As an American Christian, I like to think I do a fair job caring for the world’s poor — those in my own neighborhood and those around the world who have greater financial need than I do. After all, Americans pride themselves on generosity. And Christians desire to be known for their service to others.
However, recent news (polls, studies, and political campaigns) suggest otherwise. How do we reconcile this?
Let me ask: Do any of the statements below resonate with you?
- Americans think 25 percent of federal dollars go to aid.
- “Aid to the world’s poor” should be the first thing cut from the federal budget.
- Americans who strongly believe that “God has a plan” for their lives — as evangelicals do — are the most likely to oppose government intervention on behalf of the poor.
- Many Americans perceive our foreign-assistance programs to be ineffective and wasteful.
- Aid is good, but it is not the government’s job.
Perhaps the reality that poverty-focused aid makes up a mere 0.5 percent of the federal budget paints a picture of just where our priorities really do lie.
In an article by Rich Stearns posted today in the Wall Street Journal, Evangelicals and the Case for Foreign Aid — and included in the Atlantic Wire’s Five Best Friday Columns — Rich Stearns, president of World Vision U.S., argues that providing funds for the poor should be in the interest of all Christians:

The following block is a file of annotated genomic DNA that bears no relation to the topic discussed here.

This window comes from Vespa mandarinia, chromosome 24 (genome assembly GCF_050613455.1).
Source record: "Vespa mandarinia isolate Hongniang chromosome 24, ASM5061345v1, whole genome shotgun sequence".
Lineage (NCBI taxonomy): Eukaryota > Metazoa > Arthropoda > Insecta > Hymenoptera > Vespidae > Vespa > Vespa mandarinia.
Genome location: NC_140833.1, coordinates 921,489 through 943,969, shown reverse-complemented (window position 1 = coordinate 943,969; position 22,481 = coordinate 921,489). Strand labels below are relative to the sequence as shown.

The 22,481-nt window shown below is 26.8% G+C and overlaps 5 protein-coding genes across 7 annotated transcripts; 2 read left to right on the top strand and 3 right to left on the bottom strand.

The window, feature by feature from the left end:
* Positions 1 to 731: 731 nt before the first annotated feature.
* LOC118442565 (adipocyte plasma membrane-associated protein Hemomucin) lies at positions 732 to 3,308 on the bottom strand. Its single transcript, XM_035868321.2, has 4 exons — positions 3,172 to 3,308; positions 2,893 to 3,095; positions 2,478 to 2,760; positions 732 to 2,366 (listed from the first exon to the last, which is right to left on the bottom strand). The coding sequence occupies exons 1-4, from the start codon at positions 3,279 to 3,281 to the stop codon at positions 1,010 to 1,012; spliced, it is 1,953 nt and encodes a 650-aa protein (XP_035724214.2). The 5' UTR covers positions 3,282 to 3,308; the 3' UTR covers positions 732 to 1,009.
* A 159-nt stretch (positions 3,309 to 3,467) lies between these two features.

Washington is in an era of budget-cutting, so we frequently hear calls to shrink or eliminate U.S. foreign-assistance programs. In response, several religious groups (including my own) are highlighting how these programs reduce global poverty and hunger, saving millions of lives. But why are evangelical Christians largely absent from this religious coalition?
In a recent closed-door session on Capitol Hill, representatives from the National Council of Churches, Catholic Relief Services, and Bread for the World met with several senators about the Senate’s proposed reduction of $3 billion from last year’s foreign-affairs budget. (The House would eliminate $9 billion.) The director of Church World Service, John McCullough, told reporters afterward that “responding to hunger and poverty is not a partisan issue. … It is a moral issue that people of faith, across the political spectrum, agree upon.”
This is largely true, but a Pew survey earlier this year found that 56 percent of evangelicals think “aid to the world’s poor” should be the first thing cut from the federal budget. In September, a Baylor University survey found that Americans who strongly believe that “God has a plan” for their lives — as evangelicals do — are the most likely to oppose government intervention on behalf of the poor.
Read the article in full on the Wall Street Journal online.
Call your members of Congress. Ask them to oppose major cuts to the International Affairs Budget. There are few places in the U.S. federal budget where dollars translate so directly into lives saved.